Berger warned about the chilling effect on investigative journalism created by unchecked mass corporate and state surveillance, saying sources could become more reluctant to act as whistleblowers.
“More than 100 countries have laws or jurisprudence protecting journalists’ sources, and these may need to be updated to deal with digital issues because of the uncertainty that has arisen,” he said.
The emerging reluctance of sources to blow the whistle on states and corporations in the post-Snowden era was also a point made by AP’s CEO and President Gary Pruitt during a session of the Turin conference. “It’s created a very real chilling effect among our sources,” Pruitt said. “They’ve become nervous about talking with us. They don’t want their phone numbers associated with us. And government employees who previously routinely talked to us, now won’t.”
Late in 2013, UNESCO’s 195 member states adopted a resolution on freedom of information and privacy, formally recognising the value of investigative journalism to society, and the role of privacy in ensuring that function.
“…privacy is essential to protect journalistic sources, which enable a society to benefit from investigative journalism, to strengthen good governance and the rule of law, and …such privacy should not be subject to arbitrary or unlawful interference,” the resolution reads in part.
Even before the Snowden revelations, Frank la Rue, UN Special Rapporteur on the promotion and protection of the right to freedom of expression and opinion, noted:
“Journalists must be able to rely on the privacy, security and anonymity of their communications. An environment where surveillance is widespread, and unlimited by due process or judicial oversight, cannot sustain the presumption of protection of sources.”
UNESCO’s Berger observed in his remarks at the World Editors Forum that secrecy and confidentiality of sources were no longer necessarily the same thing.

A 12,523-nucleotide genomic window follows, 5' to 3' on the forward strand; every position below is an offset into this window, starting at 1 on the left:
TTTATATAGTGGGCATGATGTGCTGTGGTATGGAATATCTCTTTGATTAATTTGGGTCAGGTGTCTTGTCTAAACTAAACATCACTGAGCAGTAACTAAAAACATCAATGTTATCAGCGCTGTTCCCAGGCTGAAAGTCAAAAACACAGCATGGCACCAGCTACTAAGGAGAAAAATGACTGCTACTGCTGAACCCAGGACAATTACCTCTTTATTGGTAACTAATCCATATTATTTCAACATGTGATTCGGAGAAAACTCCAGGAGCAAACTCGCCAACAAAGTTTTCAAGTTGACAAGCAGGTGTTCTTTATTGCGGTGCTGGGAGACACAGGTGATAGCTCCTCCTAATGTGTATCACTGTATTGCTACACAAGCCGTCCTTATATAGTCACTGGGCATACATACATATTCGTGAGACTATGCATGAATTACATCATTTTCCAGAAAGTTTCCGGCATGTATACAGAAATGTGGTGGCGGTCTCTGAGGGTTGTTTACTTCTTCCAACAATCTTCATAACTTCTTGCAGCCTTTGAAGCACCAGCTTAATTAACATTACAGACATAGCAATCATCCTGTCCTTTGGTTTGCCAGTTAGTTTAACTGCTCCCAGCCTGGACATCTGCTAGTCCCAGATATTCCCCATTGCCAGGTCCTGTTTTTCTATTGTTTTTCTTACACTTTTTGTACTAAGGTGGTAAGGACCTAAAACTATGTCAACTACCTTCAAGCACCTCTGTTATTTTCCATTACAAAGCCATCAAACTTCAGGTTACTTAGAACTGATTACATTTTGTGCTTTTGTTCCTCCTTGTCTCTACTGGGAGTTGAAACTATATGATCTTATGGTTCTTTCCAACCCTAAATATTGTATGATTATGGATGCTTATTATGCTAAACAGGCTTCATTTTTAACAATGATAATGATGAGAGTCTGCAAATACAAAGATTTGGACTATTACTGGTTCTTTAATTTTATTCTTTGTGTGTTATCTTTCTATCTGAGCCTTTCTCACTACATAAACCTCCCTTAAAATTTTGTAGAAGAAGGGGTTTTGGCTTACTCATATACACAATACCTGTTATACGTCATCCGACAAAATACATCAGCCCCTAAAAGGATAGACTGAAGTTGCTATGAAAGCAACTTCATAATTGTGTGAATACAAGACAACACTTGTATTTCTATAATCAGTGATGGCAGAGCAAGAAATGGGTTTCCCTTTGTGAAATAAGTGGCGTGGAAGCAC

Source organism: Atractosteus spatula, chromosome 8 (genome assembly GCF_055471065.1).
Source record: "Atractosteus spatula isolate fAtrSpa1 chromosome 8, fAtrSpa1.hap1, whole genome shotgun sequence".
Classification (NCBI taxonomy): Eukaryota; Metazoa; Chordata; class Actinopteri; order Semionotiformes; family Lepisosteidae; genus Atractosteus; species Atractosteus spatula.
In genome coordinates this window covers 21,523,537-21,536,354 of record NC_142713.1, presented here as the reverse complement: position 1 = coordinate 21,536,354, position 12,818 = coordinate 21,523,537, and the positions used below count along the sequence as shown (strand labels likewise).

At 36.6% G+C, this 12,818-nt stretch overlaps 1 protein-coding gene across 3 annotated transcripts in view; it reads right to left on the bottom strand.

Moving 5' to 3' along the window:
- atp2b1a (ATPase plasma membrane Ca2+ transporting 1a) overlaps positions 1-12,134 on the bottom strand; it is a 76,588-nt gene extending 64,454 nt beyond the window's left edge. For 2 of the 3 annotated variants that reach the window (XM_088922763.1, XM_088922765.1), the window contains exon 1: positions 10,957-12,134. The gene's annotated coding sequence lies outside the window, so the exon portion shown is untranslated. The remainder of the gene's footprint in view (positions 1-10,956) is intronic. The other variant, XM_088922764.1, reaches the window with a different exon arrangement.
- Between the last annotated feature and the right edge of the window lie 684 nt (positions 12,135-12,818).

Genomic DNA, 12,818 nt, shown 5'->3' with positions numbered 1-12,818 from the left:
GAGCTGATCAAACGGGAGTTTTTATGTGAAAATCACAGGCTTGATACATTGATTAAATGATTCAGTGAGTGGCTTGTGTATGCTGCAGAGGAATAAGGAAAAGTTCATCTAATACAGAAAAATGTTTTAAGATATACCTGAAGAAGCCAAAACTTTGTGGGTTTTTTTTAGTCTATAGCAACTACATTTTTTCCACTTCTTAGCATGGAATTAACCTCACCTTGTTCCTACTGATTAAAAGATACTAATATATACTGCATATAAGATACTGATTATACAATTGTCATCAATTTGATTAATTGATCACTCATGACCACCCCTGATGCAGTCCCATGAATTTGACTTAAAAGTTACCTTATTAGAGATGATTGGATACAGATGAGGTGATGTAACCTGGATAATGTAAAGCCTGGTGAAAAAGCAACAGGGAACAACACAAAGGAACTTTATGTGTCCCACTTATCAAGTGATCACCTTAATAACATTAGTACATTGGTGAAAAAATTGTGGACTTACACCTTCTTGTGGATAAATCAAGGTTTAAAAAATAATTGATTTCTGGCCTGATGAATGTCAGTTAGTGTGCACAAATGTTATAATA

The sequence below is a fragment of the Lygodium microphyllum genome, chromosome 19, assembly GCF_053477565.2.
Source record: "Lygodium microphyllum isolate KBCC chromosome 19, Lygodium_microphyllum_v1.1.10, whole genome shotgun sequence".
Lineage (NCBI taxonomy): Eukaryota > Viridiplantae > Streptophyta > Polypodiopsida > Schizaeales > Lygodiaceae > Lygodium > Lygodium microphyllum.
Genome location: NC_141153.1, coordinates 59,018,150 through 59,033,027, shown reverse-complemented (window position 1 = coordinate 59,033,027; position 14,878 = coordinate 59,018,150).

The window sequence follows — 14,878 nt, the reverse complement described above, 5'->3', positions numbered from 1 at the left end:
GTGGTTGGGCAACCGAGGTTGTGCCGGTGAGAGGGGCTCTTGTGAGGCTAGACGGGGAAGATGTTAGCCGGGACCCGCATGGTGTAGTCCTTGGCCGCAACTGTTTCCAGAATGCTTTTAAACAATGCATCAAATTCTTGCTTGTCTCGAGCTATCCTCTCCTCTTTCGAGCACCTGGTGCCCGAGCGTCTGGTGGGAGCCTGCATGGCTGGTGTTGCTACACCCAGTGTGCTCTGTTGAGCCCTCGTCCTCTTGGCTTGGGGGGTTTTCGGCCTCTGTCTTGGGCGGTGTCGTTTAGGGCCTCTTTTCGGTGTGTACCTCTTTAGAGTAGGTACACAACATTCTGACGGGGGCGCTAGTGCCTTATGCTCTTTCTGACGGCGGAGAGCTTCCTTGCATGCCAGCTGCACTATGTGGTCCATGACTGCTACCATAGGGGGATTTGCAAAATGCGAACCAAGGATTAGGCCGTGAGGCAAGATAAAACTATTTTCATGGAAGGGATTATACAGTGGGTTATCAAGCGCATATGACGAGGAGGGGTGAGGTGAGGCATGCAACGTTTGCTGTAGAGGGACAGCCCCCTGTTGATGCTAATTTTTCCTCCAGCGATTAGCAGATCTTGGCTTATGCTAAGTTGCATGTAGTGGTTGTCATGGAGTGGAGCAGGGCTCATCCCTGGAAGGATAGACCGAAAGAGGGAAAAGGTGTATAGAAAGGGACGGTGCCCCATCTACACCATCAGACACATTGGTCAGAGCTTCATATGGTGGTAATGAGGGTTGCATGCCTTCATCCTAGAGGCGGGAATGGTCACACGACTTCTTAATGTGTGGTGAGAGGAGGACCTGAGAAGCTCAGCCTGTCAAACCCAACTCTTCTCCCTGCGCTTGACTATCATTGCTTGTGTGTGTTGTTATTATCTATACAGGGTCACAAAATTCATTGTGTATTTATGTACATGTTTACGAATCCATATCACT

“It is now becoming important to secure or strengthen legal protections for confidentiality, precisely in order to to deal with cases where secrecy may be hard for journalists to guarantee.”
Berger also encouraged journalists to conduct a risk assessment to determine how vulnerable their information and systems are, and he urged editors to offer their newsrooms digital protections for communications and files.
Additionally, he proposed an editorial response to the chilling effect: “If you aren’t going to get as many whistleblowers because of surveillance,” he said, then respond to data issues with data: “…increase investigative reporting through data analysis.”
Finally, Berger urged editors to encourage public debate and to make innovative suggestions to governments following the call by the UN last November for states to review surveillance activities and set up independent oversight bodies.
Meanwhile, the need to continue to report on the implications of Snowden revelations has also been highlighted by the release this week of a comprehensive global analysis of the impact of the Snowden leaks by the London School of Economics’ Simon Davies. Davies concludes that media coverage of the issues has declined globally to less than two percent of the initial traffic of a year ago and it continues to diminish. “As a consequence, public concern about the issues raised by the disclosures has – at best – reached a plateau. This drop-off is particularly steep in non-US and non-English language media”, he reports.
* Editors and senior journalists are urged to participate in the World Editors Forum online survey here – it takes just five minutes to complete and we hope it will generate knowledge we can share globally with a view to advancing the protection of investigative journalism in the post-Snowden era. The survey will close on July 15th.